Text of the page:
U.S. Sentences Colombian Drug Kingpin to 35 Years
A federal court in New York sent on Monday a drug kingpin and paramilitary leader whom Colombia extradited in 2018 to prison for 35 years, the U.S. Department of Justice announced in a statement.
Daniel Rendón Herrera, or “Don Mario” pleaded guilty back in November, admitting that he lead a multibillion-dollar narco-terrorist empire that tortured and killed rivals and civilians and trafficked more than 80 tonnes of cocaine.
United States Attorney Breon Peace said the sentencing marks the end of the criminal career of Don Mario, who was “once the most feared narco-terrorist in Colombia.”
Peace added that he was “responsible for importing tonnes of cocaine, fueling violence, perpetuating drug abuse,” which left “a wake of destruction from Colombia to the United States stained with the blood of rival drug traffickers and civilians who were tortured and killed” by the United Self-Defense Forces of Colombia (AUC).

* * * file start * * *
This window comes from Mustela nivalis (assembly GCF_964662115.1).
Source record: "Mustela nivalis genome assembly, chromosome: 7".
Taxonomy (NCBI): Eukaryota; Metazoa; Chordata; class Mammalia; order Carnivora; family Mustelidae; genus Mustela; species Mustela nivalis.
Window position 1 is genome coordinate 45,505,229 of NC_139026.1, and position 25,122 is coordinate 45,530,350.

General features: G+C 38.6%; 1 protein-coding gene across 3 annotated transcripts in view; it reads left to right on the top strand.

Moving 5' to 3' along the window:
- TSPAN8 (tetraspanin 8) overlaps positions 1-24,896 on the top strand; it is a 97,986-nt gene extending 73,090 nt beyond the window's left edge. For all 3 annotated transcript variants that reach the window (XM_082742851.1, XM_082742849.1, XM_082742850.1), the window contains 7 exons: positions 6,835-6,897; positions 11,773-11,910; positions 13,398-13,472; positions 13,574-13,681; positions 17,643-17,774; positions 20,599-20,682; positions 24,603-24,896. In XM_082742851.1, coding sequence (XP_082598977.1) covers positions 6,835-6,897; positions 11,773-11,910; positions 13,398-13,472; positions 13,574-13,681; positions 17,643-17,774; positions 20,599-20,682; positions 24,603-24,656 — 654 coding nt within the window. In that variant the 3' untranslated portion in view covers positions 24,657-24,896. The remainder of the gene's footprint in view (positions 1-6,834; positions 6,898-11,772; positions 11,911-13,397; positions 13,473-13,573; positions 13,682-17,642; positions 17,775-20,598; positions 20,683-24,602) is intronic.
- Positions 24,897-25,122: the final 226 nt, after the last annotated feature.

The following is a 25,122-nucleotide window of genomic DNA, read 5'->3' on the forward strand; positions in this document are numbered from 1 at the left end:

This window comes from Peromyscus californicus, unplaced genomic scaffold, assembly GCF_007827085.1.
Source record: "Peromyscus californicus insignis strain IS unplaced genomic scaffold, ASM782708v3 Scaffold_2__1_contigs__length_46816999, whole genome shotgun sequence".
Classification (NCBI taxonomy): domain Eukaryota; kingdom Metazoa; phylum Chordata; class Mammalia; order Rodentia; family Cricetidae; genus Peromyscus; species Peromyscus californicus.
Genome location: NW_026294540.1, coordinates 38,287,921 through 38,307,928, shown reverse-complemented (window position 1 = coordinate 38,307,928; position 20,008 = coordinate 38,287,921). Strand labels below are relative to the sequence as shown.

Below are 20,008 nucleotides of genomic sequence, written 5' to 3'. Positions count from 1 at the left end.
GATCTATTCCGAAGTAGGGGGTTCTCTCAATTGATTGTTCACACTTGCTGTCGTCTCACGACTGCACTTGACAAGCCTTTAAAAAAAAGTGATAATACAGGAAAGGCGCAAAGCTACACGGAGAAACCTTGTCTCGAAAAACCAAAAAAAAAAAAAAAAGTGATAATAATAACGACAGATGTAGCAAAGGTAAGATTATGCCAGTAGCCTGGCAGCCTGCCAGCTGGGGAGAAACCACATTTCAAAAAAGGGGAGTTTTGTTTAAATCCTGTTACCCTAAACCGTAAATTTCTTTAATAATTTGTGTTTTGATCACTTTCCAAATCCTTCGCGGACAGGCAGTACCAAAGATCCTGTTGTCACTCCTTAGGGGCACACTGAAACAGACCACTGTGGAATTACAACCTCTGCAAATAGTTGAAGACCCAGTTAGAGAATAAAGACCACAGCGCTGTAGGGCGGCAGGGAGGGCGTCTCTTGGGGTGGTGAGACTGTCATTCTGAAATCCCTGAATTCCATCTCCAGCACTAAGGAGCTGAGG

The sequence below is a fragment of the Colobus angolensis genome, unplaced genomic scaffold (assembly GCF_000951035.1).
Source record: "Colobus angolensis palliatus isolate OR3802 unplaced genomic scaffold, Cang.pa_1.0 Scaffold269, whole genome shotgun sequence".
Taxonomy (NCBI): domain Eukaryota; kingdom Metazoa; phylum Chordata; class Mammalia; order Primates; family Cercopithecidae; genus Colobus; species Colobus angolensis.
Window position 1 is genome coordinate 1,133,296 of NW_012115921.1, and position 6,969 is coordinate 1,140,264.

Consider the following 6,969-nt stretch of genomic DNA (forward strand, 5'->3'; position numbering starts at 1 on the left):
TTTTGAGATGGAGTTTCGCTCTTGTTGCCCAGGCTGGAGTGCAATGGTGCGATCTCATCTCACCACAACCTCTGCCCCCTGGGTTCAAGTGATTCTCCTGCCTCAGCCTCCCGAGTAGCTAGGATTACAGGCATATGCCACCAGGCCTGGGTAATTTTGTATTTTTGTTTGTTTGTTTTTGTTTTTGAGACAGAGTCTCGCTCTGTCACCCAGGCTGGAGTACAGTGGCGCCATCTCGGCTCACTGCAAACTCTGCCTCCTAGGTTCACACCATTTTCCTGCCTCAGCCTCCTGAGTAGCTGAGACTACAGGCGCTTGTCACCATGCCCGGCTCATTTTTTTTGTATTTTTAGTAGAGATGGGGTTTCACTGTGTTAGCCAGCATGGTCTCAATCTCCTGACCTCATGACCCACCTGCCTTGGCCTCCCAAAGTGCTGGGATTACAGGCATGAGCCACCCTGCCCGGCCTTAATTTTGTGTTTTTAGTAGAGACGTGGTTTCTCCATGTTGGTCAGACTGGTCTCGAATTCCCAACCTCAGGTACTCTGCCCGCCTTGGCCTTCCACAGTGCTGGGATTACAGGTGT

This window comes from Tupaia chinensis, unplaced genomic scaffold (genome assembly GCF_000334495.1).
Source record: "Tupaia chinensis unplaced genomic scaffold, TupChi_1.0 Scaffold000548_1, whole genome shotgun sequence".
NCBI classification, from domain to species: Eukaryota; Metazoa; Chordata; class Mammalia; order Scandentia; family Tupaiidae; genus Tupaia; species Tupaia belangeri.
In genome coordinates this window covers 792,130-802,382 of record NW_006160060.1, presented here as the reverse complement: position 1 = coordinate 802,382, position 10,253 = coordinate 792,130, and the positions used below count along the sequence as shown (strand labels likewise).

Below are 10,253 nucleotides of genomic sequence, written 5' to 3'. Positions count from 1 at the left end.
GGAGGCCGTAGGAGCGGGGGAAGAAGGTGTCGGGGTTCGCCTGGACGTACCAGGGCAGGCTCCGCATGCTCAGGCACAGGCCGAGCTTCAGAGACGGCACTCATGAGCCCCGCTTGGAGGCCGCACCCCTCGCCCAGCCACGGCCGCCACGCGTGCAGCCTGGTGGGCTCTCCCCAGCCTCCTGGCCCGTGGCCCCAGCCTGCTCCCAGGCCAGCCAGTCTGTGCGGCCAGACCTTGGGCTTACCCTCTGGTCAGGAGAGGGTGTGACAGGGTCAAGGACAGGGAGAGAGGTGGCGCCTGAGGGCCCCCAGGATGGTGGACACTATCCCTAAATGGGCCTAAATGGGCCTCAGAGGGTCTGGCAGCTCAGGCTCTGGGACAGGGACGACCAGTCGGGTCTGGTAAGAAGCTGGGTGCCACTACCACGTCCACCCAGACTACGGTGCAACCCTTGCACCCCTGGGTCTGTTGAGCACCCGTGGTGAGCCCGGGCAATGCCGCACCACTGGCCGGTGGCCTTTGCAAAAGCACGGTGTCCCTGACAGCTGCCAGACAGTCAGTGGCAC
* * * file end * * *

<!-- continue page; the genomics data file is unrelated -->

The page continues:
According to court records, Don Mario was since the late 1990s the leader and mastermind behind the United Self-Defense Forces of Colombia (AUC) -- a designated foreign terrorist organization -- and founder and leader of the Gulf Clan.
Following the completion of the AUC demobilization in 2006 -- as part of Colombia’s attempt to dismantle paramilitaries -- more than 30 new criminal groups were born. Don Mario, refusing to adhere to the peace process, rearmed the AUC under a new name as the “Urabeños,” or Gulf Clan, which went on to become the most powerful criminal group in Colombia.
According to U.S. authorities, the AUC imposed “taxes” on cocaine that was trafficked through areas it controlled and engaged in violent attacks including murders and kidnappings to support its political and terrorist objectives. By 2009, when the Colombian authorities arrested Don Mario, he allegedly commanded 16 “bloques,” or territories, across the country and thousands of armed paramilitary fighters.
Don Mario has also been sentenced in his country for numerous murders as well as arms and drug trafficking.